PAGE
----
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Pete:

Perhaps the easiest and most obvious step you can take is to position your toilets away from the cold, ideally indoors, even a big drafty warehouse or an open barn will offer some protection against the. Obviously, that's not always possible, especially on construction sites or civil projects where the portable toilet is often the first structure on site, but if it is possible, I'd always try to do that first.

Pete:

Even if it meant building a temporary cover, like a wooden shed, failing that I tried to use some form of insulation on the toilet walls to protect the tank from the cold, as much as possible. I've seen some blogs and posts online that mentioned. That occurs where at a lower temperature draws heat from any warmer object, it meets, it usually refers to the effect of the wind on the human body.

Pete:

What happens is that your body loses heat faster than it's produced. You'll feel that if you go for a swim outdoors on a cool windy day, and then walk back up to the beach for your towel, number of articles online, suggest moving the toilet cabins out of the wind to prevent them from freezing. That sort of makes sense, but I don't think wind chill is too much to worry about with a plastic toilet.

Pete:

Yes, cold air may cool the plastic walls. And that in turn may lead to the loss of residual heat from the water and waste in the tank, which in turn will lead to freezing. But I don't know if shielding the unit from the wind will prevent freezing per se. If the temperature is cold enough to freeze, it's cold enough to freeze that said, I don't think placing the toilet in the lee of a building or wall will do any harm whatsoever.

Pete:

In fact, it's probably a good idea to find shelter because that reduces the chance of the toilet being blown over in the. Now, if you do talk it all out of the wind, it's important to find a spot that still catches the sun. Portable toilet cabins warm up really quickly, and a frozen toilet that's in the sun will thaw out more rapidly than one that's in the shade.

Pete:

If you can't put the toilet in doors, you could get more protection against frost by insulating the cabin. I know of one old boy, who's got an ex rental toilet in his. He's fixed sheets of plywood to three sides of his cabin to stop freezing and winter. When asked about that, he said it was reasonably effective.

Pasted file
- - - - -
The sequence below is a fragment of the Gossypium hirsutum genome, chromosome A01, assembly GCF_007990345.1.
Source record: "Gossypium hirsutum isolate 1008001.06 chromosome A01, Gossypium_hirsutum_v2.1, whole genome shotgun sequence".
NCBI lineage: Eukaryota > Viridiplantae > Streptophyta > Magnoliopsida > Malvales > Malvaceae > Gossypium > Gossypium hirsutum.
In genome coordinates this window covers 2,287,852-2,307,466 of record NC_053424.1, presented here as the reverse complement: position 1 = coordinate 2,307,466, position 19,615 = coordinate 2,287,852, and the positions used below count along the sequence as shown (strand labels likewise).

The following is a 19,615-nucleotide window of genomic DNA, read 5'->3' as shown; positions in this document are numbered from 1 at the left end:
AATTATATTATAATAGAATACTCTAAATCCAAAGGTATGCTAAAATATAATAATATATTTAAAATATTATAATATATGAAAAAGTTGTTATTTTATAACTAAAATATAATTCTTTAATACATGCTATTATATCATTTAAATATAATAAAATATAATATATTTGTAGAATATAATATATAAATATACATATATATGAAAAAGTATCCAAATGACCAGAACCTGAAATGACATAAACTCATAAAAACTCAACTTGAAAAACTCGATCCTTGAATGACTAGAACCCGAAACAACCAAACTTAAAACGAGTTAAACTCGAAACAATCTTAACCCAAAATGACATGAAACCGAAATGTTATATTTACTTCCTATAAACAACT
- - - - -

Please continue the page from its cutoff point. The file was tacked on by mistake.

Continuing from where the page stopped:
Pete:

Again, I'm in two minds first off. It's not really a look you want to see in public. And secondly, it's a bit like windchill. If it's cold enough to freeze, it's cold enough to freeze that said the tank in a plastic portable toilet cabin is typically pressed hard against the walls, which as I've said are quite thin.

Pete:

So in theory, anything you can do to reduce the loss of heat through those walls will. I don't even think you'd need to go full height, just a bit higher than the top of the tank. Obviously you can't really cover the door, but most cabin doors are double skinned and they don't come into direct contact with the toilet tank.

Pete:

So it's less of an issue. You might also want to think about putting some form of insulation underneath the toilet to ideally something waterproof, perhaps a sheet of dense PVA foam sandwiched between layers of ply or some old. If you operate restroom trailers in a region with harsh winters, the best approach is to have the trailers winterized.

Pete:

When they're made insulate the floor and the walls, have the pipes wrapped or lagged and fit a heater. The unit will cost more to build, but it's much easier to make those changes in production than it is to retrofit them later on. And because the unit will be fit for use all year long, you will have a much bigger window for that.

Pete:

The last option. I want to mention our heaters portable toilet cabins have a relatively small volume, typically two cubic meters or less. And when the door is shut, that space is fully enclosed, except for the vent. A smaller electric heater set on low could produce enough heat to keep the frost at bay, especially if it's sat down on the floor so that the heat rises.

Pete:

Obviously there are a number of safety factors that you'd need to consider if you use the heat. You need a power supply with a circuit breaker, you'd have to run the cable in a safe way to prevent anyone tripping over the heater or flakes, and you'd need to switch the electricity off before you wash the cabin and replenish the tank.

Pete:

Some are prices might prefer to leave that to the client, which is perfectly understandable, but plastic can scorch and it certainly burns fiercely. So I'd be having a very sensible conversation with my customer. If they told me they wanted to use a. While these preventative measures can be used to protect toilets against the cold dosing is used to low the freezing point of any water and waste in the tank.

Pete:

The most common methods for dosing are salt, methanol or salt and methanol combined. I'll look at each of those in turn, starting with salt sodium chloride, chemical compound, NaCl. If you dissolve half a pound of salt in one gallon of water, the brine you make will not freeze until the temperature drops to 26 Fahrenheit or minus three centigrade. In metric terms, that's 230 grams of salt in every liter of water.

Pete:

If you scale that up, a toilet prime with six gallons of water will need three pounds of salt to stop it. On Mula, we used swimming pools, salt, because back then it was cheap. It dissolved quickly, and it was readily available from the local hardware store. But you could use water, softener, salt, rock, salt road, salt, and pretty much any other bulk salt you can find.

Pete: